In Age of Outsourcing, Do the Old Rules Apply? ; Most Experts Say Globalization's Benefits Outweigh the Costs, but Some See Altered Equations
David R. Francis writer of The Christian Science Monitor, The Christian Science Monitor
The trend has made globalization a dirty word even to many well- heeled professionals. It has made software engineering look like a risky major for American college kids. And it has made India suddenly relevant - in terms of US jobs and pocket cash, not nuclear warheads and Kashmir.
"Offshore outsourcing" is stirring anxiety, and with good reason. America's white-collar work force is experiencing the kind of vulnerability once felt mainly on assembly lines. Entire industries such as software have felt the shockwaves. Employers are signing up firms abroad to supply skilled services such as radiology and architecture.
Some economists, including erstwhile free-traders, now worry that the offshoring trend reflects a fundamentally new situation. Instant and cheap communication, coupled with the rise of millions of newly educated workers in low-wage nations, creates the risk of a rapid shift of jobs.
"It has never before happened," says former Reagan administration economist Paul Craig Roberts.
Most economists say the age-old benefits of unfettered global commerce still apply. But the rising debate could have far-reaching policy implications - possibly slowing the trend toward globalization that many credit with raising living standards worldwide in recent years. Now, even if the outsourcing threat is overblown, it could help put the brakes on globalization.
High wage earners, long the strongest supporters of free trade in the past, have lost much of their enthusiasm for it. Any new effort to liberalize trade could face a hard slog in Congress.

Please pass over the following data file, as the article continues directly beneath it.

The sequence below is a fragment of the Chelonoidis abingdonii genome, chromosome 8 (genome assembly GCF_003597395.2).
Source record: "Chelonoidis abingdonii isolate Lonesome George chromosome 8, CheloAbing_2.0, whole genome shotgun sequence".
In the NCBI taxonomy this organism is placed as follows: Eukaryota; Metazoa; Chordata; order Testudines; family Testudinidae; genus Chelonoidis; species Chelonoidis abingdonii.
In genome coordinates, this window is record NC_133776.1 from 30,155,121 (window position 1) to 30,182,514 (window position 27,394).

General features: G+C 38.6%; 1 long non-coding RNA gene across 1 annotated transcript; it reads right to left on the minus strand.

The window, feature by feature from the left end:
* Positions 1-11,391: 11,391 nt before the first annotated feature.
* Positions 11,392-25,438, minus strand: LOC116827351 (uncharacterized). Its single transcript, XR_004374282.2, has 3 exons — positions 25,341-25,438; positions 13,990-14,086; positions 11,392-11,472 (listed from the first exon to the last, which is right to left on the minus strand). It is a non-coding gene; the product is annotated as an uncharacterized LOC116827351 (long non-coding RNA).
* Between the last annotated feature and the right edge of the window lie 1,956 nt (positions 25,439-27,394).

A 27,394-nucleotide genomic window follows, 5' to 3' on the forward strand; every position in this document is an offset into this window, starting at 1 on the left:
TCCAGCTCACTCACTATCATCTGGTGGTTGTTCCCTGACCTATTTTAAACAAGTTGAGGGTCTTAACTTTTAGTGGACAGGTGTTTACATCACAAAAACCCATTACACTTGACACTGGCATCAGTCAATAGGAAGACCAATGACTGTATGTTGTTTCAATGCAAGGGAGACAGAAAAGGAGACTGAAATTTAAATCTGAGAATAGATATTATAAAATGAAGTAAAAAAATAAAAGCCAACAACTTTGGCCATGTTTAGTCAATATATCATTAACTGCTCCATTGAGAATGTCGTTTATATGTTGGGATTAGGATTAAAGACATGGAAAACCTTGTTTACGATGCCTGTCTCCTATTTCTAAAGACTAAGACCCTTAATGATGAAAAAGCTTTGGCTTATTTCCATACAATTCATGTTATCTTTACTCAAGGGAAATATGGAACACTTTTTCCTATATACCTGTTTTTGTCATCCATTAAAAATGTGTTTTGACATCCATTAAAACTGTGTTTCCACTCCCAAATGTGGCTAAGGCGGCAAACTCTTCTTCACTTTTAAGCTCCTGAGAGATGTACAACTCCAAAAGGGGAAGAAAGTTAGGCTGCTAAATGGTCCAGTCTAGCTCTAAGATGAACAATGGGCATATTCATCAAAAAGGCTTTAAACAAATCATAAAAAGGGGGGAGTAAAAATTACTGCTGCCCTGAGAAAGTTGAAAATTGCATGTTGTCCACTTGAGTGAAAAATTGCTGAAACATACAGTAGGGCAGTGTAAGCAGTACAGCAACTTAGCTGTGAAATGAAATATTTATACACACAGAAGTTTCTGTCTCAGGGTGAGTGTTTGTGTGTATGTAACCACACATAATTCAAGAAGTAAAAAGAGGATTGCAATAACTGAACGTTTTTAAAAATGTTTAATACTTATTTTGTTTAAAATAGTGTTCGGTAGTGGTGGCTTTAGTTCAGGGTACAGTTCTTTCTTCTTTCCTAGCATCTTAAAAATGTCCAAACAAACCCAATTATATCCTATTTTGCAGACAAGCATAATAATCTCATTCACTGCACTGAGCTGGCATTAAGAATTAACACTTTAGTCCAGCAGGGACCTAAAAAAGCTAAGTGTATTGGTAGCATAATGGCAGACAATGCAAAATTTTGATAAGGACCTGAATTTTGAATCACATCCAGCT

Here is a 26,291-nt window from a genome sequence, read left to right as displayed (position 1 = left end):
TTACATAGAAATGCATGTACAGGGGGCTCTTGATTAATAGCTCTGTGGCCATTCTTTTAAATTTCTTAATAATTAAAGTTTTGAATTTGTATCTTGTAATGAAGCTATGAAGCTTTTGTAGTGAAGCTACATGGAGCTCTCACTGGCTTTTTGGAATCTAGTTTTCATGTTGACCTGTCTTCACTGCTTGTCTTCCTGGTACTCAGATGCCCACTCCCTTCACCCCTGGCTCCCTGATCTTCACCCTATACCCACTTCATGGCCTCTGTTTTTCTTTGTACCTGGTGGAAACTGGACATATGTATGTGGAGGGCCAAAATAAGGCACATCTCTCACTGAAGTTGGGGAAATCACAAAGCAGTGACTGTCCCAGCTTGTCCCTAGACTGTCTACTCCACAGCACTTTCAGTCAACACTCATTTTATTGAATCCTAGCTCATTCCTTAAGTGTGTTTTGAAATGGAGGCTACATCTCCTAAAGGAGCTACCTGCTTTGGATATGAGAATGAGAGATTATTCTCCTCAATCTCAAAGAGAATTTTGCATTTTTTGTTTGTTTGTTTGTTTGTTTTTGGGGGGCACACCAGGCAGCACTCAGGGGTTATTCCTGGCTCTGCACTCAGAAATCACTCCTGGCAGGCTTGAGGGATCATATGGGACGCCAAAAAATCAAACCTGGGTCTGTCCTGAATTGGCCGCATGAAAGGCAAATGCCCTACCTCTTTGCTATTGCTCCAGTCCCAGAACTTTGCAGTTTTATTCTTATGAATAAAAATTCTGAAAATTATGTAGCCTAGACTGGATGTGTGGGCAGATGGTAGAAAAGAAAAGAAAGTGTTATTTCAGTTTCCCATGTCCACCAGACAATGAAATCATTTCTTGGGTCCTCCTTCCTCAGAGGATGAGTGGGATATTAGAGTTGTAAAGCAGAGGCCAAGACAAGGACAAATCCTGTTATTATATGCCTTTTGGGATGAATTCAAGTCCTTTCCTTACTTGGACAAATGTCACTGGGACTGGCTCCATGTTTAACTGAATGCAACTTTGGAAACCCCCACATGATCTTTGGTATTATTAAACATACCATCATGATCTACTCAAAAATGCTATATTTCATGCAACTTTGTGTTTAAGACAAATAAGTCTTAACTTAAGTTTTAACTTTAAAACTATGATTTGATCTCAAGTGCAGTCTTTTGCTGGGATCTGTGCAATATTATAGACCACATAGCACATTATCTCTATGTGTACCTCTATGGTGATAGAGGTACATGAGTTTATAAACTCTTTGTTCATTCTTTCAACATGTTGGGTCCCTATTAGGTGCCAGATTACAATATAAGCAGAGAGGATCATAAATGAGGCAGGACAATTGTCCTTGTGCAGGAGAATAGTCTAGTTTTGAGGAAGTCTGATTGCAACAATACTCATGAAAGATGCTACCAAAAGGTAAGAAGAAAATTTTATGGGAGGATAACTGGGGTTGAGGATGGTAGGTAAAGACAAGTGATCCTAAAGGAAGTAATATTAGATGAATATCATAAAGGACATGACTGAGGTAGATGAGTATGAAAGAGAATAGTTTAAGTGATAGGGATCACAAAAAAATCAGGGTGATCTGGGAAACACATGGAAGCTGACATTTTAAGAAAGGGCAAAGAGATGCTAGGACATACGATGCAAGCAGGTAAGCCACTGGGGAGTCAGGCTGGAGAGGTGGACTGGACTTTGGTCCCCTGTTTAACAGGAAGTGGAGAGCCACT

The rapid shift in national mood is reflected in a survey last month by the University of Maryland's Program on International Policy Attitudes. It found that 40 percent of Americans now see globalization as positive, down from 53 percent in 1999. Nineteen percent see it as mostly negative, and 39 percent are neutral.
Perhaps the most revealing shift is among high-income Americans. Only 28 percent of those making more than $100,000 a year support active promotion of free trade, down from 57 percent in 1999, according to a breakdown of the survey data sought by USA Today.
Most economists support freer trade, international investment, and a freer labor market - all enablers of offshore outsourcing. Though it may cause short-term job loss and other disruptions, the long-term effect is to raise living standards, they say.
But a few economists charge that economists' old trade theory no longer applies.
Mr. Roberts cites the classic theory of David Ricardo, a 19th- century British economist, that exports of a specific good would be won by nations with a "comparative advantage" in producing that good. A producer had better technology, cheap raw materials, low wages, more education, or some other advantage. All nations engaged in such trade would eventually benefit in higher living standards. But that thesis, says Mr. Roberts, hung on the idea that the "factors of production" - plants, equipment, etc. - are relatively hard to move. Increasingly, that is no longer the case.
After the cold war ...
The demise of communism and socialism has invalidated this old trade theory, Roberts says. Cheap labor in Eastern Europe, not to mention burgeoning China, has suddenly and eagerly joined the global work force. …